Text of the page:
By Bulawayo Correspondent
THE opposition ZAPU says it regrets signing the 1987 Unity Accord with then Zanu after the ruling party has allegedly refused to dump its hegemonic and violent tendencies in violation of the legendary agreement.
The once main opposition and former liberation party then known as PF Zapu and led by the now late Joshua Nkomo signed the agreement with Zanu which was then led by late State president Robert Mugabe, to form what then became Zanu PF.
The unity accord, signed 33 years ago, saw the two rival former liberation movements forming a restructured party but using the name Zanu PF and agreeing on making Zapu and defunct organisation.
The unity accord is also credited for ending fierce hostilities in the western regions of the country in which an estimated 20 000 mostly Ndebele civilians were butchered by the military at the behest of government.
The day of the signing of the agreement – 22 December – has since been made a public holiday and it will be marked again this Tuesday.
However, speaking at a revived Zapu celebrations to mark the party’s 59 years of existence, Zapu acting president Isaac Mabuka said the opposition party regretted signing the agreement with Zanu.
“Only one condition was given by Zanu PF’s Mugabe in order for Gukurahundi to stop – that Zapu signs the never negotiated unity accord document and agree to be swallowed by his party,” he said.
He was addressing senior party officials during low-key celebrations held at the party’s offices in Bulawayo.
“As a result, Zapu went in and the physical killings stopped albeit with the scorched earth policies of the government continuing up to this very day. What followed were years of unsuccessful efforts to reform the Zanu PF government as well as prescribing Zapu’s social, economic and developmental component into the resultant government’s policy.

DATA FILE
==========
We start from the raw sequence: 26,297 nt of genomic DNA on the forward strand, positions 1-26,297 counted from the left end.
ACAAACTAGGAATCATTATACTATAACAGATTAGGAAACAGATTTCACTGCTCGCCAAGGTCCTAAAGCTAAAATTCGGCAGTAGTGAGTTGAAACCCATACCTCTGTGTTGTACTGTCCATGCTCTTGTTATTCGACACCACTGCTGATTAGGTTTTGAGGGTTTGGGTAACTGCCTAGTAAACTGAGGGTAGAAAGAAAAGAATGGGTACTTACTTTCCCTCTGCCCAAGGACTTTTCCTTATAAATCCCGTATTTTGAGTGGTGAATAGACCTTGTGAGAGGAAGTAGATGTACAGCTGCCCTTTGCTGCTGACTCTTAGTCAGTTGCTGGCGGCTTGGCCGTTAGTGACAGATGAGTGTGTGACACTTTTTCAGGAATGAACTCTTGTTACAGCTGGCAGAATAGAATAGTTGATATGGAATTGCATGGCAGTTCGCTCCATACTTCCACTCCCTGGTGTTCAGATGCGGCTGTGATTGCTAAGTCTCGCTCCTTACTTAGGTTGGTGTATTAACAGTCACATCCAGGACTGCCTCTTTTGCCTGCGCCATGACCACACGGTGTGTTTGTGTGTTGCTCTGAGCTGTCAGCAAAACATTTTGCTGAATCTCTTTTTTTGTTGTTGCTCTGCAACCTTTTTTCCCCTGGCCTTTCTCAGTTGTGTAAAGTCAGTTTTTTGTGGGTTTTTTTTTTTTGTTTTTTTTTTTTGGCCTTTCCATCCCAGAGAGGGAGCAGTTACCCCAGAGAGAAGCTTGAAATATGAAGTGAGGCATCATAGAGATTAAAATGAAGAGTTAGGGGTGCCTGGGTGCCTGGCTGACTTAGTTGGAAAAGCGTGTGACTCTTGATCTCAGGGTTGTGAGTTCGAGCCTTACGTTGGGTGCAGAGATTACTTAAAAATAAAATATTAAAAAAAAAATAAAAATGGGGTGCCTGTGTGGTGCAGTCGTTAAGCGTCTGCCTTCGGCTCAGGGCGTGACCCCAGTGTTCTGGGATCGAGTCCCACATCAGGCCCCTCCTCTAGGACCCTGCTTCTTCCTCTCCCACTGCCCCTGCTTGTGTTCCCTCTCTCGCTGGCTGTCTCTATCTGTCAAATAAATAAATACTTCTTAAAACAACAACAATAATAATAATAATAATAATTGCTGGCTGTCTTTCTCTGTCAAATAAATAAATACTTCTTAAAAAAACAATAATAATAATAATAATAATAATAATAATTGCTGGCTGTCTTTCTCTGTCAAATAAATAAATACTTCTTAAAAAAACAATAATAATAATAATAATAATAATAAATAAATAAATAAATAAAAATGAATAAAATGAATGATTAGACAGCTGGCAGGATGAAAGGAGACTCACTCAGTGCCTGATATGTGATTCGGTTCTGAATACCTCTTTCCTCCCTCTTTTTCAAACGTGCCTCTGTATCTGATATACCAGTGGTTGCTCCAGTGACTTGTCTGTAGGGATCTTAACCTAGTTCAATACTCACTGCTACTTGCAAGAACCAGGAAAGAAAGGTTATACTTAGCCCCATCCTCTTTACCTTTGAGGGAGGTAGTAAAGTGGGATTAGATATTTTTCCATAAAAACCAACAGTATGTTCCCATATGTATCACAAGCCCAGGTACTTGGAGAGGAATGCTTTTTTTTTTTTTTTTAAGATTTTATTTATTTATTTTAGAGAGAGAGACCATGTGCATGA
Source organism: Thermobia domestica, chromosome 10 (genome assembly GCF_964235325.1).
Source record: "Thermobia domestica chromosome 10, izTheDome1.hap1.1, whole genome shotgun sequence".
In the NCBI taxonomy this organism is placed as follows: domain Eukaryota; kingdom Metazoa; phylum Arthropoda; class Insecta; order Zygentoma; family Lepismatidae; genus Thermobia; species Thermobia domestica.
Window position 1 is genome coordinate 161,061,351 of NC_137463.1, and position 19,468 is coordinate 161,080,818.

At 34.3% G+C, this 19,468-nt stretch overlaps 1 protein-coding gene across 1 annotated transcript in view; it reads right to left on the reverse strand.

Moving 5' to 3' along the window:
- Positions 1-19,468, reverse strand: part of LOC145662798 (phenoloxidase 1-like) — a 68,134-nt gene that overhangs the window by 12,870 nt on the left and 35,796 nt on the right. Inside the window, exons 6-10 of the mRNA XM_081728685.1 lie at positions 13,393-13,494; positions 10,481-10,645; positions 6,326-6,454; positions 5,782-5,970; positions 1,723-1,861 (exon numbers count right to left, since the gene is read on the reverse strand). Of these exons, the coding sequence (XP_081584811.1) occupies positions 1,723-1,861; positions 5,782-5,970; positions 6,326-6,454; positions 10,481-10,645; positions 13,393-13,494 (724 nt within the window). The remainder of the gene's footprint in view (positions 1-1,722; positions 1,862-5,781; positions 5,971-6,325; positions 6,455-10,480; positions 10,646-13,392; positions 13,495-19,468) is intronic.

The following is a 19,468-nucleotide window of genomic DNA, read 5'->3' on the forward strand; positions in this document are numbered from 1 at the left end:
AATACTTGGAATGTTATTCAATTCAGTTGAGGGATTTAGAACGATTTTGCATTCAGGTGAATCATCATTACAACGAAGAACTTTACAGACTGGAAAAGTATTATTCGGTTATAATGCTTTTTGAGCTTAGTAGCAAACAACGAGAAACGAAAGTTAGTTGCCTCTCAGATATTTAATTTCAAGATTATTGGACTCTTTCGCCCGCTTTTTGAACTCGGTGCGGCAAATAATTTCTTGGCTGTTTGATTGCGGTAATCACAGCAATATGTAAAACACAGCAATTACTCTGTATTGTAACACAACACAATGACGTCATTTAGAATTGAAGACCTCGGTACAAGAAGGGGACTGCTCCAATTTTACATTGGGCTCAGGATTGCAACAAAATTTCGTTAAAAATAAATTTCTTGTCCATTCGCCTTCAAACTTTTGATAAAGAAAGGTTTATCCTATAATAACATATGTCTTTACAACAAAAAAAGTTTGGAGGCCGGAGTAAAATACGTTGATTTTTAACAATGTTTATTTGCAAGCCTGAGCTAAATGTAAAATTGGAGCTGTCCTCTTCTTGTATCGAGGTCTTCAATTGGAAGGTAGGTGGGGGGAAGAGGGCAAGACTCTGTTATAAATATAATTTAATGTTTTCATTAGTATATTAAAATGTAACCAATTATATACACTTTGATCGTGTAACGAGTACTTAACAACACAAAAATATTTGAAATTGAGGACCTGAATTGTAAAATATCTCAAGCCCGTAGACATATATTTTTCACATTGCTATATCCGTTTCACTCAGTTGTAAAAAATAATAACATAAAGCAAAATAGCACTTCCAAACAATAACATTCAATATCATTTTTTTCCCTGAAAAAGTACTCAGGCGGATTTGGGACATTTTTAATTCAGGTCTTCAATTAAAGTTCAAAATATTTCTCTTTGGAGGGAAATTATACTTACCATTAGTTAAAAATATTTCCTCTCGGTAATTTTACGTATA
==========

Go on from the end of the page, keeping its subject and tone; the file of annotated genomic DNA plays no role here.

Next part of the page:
“The Zapu component in the government also called in the government to respect, protect and promote human rights, but the calls fell on deaf ears, said Mabuka.
The party was formed on 17 December 1961, 10 days after the Rhodesian government had banned the then National Democratic Party (NDP).
The acting Zapu president said after failing to convince Zanu PF to reform, the party eventually decided to sever ties with the ruling in 2009.
“Eventually, Zapu got fed up and in 2009 severed the unity accord ties and pulled out from both Zanu PF as well as government. A resolution was taken at the White City Stadium and marked the first step of Zapu’s revival, followed by a special convention at McDonalds Hall in 2009 and later in 2010 at the ZITF Congress.
“The Zapu structures, after these events, were revived and became independent from Zanu PF. It has been a tumultuous journey, with the party operating in the most hostile of environments with close to zero budgets, but the loyal members and committed leaders. The party saw through its 2016 congress.
“However, we lost our sitting president (Dumiso Dabengwa) in 2019. We are preparing the upcoming 2021 (elective) congress. Zapu has proved to be the most resilient political party of all time After surviving the worst adversities and still be able to celebrate its 59th anniversary,” said Mabuka.